Marianne von Werefkin, Selbstbildnis I (Self portrait I), , c. 1910, tempera on paper on hardboard, Städtische Galerie am Lenbachhaus Munich.
In 1910, Jawlensky met German painter and printmaker Franz Marc (1880-1916) and, in 1911, after seeing the second exhibition of the Neue Künstlervereinigung, Marc joined NKVM. Pierre Girieud and Henri Le Fauconnier also joined. That same year Kandinsky, Marc, and others in the NKVM resigned and founded Der Blaue Reiter.
The approach of Le Fauconnier’s painting influenced by Gauguin and Emile Bernard greatly influenced Jawlensky’s work in this period. Kandinsky’s mediation led to Jawlensky exhibiting 6 paintings in Vladimir Izdebsky’s salon in Odessa and Kiev from December 1909 to February 1910 and again in Odessa at the same venue in December 1910. Jawlensky also exhibited at the Sonderbund Westdeutscher Künstler in Düsseldorf. In 1911 Jawlensky visited Franz Marc in Sindelsdorf, south of Munich and spent that summer with his family and Marianne von Werefkin in far northern Germany. At Prerow on the Baltic Sea he painted landscapes and large figural works in bright strong colors. The artist considered his time at Prerow as “a turning point in my art.”
Jawlensky, Blonde, c. 1911, oil on carboard. The time Jawlensky spent in the summer of 1911 on the Baltic coast was a turning point in his art.
Jawlensky, Blühendes Mädchen (Blossoming Girl),c.1911. Norton Simon. The precise date and the sitter are unknown, and the work was titled much later and not by Jawlensky.
Jawlensky, Turandot I, 1912, Privatsammlung.
In Fall 1911 Jawlensky traveled to Paris with von Werefkin where he saw Matisse, visited with Pierre Paul Girieud (1875-1940) and met Kees van Dongen (1877-1968). Later that year Girieud stayed with Jawlensky in Munich where Heinrich Campendonk (1889-1957) visited him in the studio in November. In December 1911 Kandinsky, Marc, Münter, Kubin and Macke resigned from the Neue Künstlervereinigung and Kandinsky and Marc founded Der Blaue Reiter.
The fault line between NKVM and The Blue Rider was over the degree of artistic importance of representation (Kanoldt and Erbslöh) versus nonrepresentation (Kandinsky, Marc, Kubin, Münter) in avant-garde German expressionism. The resignations came after Kandinsky and Marc had forcefully advocated for a jury show and, then, having overcome some other members’ intractable resistance, one of Kandinsky’s large format pictures was rejected by the jury for the 1911 NKVM show.26
Adolf Erbslöh, Mädchen mit rotem Rock (Girl with Red skirt), 1910, Von der Heydt Museum.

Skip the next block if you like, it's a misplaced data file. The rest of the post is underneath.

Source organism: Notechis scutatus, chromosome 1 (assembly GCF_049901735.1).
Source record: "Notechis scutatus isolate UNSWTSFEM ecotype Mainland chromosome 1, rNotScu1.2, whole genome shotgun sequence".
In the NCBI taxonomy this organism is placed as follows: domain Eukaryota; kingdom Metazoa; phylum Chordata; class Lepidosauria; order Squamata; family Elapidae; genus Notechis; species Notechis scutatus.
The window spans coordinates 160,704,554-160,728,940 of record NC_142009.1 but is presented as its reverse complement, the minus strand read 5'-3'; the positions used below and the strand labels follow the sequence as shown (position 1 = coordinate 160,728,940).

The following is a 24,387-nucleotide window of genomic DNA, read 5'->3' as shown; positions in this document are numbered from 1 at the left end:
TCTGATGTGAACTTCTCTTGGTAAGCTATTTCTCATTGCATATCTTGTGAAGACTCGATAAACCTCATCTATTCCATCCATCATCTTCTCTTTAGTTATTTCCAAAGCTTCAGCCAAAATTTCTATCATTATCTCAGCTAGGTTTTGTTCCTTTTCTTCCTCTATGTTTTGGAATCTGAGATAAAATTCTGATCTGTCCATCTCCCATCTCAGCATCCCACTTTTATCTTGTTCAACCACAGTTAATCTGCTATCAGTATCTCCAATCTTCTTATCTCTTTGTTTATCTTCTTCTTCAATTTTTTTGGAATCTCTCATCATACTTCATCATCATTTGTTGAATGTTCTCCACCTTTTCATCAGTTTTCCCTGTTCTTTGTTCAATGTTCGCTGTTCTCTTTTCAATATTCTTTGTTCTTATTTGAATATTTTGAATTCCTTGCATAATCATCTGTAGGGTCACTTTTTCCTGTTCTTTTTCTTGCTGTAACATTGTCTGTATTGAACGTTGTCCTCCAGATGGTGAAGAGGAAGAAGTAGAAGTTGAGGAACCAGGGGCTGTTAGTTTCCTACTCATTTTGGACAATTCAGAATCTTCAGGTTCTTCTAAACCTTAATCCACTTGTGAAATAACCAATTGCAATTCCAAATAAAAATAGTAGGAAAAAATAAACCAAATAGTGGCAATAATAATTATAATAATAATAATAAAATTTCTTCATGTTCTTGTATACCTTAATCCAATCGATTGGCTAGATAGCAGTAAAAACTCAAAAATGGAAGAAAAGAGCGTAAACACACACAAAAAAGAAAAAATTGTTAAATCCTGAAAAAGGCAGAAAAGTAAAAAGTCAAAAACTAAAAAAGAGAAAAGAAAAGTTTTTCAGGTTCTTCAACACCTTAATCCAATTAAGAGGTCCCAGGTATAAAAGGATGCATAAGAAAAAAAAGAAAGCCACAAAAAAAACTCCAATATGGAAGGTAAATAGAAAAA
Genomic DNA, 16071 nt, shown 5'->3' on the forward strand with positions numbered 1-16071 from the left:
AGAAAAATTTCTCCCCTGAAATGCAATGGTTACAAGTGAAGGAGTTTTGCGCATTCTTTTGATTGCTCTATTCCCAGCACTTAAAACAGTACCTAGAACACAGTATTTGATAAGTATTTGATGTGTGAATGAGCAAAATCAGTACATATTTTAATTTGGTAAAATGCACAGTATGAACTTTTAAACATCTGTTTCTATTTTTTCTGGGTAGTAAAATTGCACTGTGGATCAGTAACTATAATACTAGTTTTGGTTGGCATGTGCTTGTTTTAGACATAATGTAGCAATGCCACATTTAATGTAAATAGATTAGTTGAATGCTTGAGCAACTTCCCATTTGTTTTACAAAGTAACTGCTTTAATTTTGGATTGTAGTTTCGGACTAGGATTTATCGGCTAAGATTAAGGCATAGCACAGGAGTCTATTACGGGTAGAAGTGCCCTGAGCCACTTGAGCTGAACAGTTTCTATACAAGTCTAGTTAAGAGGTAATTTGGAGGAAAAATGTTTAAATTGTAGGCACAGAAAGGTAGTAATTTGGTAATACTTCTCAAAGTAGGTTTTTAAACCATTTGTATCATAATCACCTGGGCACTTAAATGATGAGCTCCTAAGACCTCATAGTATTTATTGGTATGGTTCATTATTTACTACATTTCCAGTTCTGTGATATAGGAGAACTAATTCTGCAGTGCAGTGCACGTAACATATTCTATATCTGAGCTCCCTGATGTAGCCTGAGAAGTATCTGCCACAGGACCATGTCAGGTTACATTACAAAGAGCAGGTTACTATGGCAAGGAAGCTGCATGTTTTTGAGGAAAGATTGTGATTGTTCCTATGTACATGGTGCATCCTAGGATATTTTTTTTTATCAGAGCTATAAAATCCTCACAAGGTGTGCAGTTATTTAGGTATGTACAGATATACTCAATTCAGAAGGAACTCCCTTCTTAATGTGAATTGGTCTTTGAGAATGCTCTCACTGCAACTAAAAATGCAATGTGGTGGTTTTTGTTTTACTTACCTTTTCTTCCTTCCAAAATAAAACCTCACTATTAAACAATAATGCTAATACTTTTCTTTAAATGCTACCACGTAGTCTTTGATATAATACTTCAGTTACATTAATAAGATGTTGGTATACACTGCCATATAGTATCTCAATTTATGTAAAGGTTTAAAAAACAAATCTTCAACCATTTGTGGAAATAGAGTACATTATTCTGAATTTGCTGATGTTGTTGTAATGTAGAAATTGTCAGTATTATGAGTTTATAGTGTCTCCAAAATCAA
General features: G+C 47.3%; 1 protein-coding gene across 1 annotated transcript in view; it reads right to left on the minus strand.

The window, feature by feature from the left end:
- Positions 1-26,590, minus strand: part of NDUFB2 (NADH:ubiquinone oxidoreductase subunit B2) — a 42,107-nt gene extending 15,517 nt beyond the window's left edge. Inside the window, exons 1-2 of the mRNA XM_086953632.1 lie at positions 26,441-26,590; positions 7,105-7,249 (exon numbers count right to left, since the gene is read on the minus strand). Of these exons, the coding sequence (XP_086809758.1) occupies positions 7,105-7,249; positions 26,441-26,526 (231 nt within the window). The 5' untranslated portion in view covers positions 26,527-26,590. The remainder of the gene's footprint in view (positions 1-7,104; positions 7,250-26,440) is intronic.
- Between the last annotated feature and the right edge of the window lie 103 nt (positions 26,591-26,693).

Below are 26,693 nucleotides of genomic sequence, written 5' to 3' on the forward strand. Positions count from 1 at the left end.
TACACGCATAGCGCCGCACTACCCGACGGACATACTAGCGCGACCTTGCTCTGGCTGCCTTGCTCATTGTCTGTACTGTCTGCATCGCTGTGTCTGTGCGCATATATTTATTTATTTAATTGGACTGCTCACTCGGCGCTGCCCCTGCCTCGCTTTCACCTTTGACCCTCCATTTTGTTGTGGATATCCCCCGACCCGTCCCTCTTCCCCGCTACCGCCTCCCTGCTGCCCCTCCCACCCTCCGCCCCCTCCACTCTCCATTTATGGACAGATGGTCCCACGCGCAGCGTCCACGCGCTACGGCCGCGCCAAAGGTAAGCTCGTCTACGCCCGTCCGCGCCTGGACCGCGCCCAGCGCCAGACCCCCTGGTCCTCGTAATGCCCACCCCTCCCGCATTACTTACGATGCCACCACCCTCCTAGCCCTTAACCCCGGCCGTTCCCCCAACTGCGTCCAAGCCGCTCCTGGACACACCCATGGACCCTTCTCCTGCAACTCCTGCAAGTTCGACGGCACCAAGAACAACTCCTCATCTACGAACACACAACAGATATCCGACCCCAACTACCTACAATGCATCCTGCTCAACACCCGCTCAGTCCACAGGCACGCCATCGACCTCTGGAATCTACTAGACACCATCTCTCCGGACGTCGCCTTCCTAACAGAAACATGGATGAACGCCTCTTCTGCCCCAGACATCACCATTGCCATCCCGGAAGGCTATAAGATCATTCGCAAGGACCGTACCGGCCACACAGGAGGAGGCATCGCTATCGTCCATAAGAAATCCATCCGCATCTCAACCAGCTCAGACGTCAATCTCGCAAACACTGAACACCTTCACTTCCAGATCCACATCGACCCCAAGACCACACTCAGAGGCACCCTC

Alexander Kanoldt, Nikolaiplatz, 1910-13.
Jawlensky, Yellow Houses, 1909.
Kandinsky in 1910 produced the first painting, a watercolor, that was completely nonrepresentational—Untitled in the collection of the Pompidou in Paris. In late 1911 Kandinsky, seeing his painting as a triumph of art over the external object, published his art theories in a major treatise entitled Über das Geistige in der Kunst (“On the Spiritual in Art”). Kandinsky, who was informed on European modern art currents, synthesized and personalized ideas that were broadly available at the turn of the 20th century—one, that there is an order of pre-eminent human experiences; second, that all artworks possess spiritual or expressive qualities to be researched, expanded to the sensory faculties and refined to and superseded by physical and psychological effects; and, third, that the essential nature of art makes it autonomous of naturalistic external appearances.
Modern, specifically abstract, art, through the artist’s practice of relaying his emotive and spiritual qualities can, within the broad engagement of culture as well as art that possesses an autonomous spiritual-expressionist nature, can become a barometer for social progress and gauge the spirit of the age.
Since art is the embodiment of spirit or expression, Kandinsky postulated no specific formal or stylistic language—form is meaningless apart from the expression, the making visible, of the artist’s inner reality. This is true for the “great” avenues of realism or abstraction. The immediate use of Cubist and Futurist forms dematerialized further into a spiritual significance of colors and nonrepresentational forms in Abstract Expressionism.27
The third and final NKVM show was held in December 1911 at Neue Galerie Thannhauser. It featured 58 paintings and 8 illustrations by eight of the original and early member artists, namely, Jawlensky, Adolf Erbslöh, Alexander Kanoldt, Erma Barrera-Bossi, Wladimir von Bechtejeff, Moissey Kogan, Pierre Girieud and Marianne von Werefkin. It was hardly mentioned in the German press.
The show closed on January 12, 1912 and likely did not travel though scheduled to do so. In the same month of December 1911 and in the same gallery Der Blaue Reiter hosted its first exhibition. Though Jawlensky and Marianne von Werefkin sympathized with Kandinsky and der Blaue Reiter, they did not follow into the group until 1912.
Neither did Jawlensky follow Kandinsky into nonrepresentational abstract art. He continued with representational motifs. Jawlensky was more concerned with synthesis—a term and practice with a broad, diverse, and even contradictory definition. For Jawlensky, synthesis occurred between impressions of the outer world and experiences of the artist’s inner world. In terms of his art, it involved the “outer” object and “inner” expressive, unnatural colors. It involved the “outer” pictorial composition and “inner” colors and forms, with these categorical elements being fluid in terms of their opposition.
Kandinsky, Untitled, 1910, watercolor, Indian Ink and pencil on paper. Centre Georges Pompidou, Paris. Reputedly the first nonrepresentational (abstract) painting.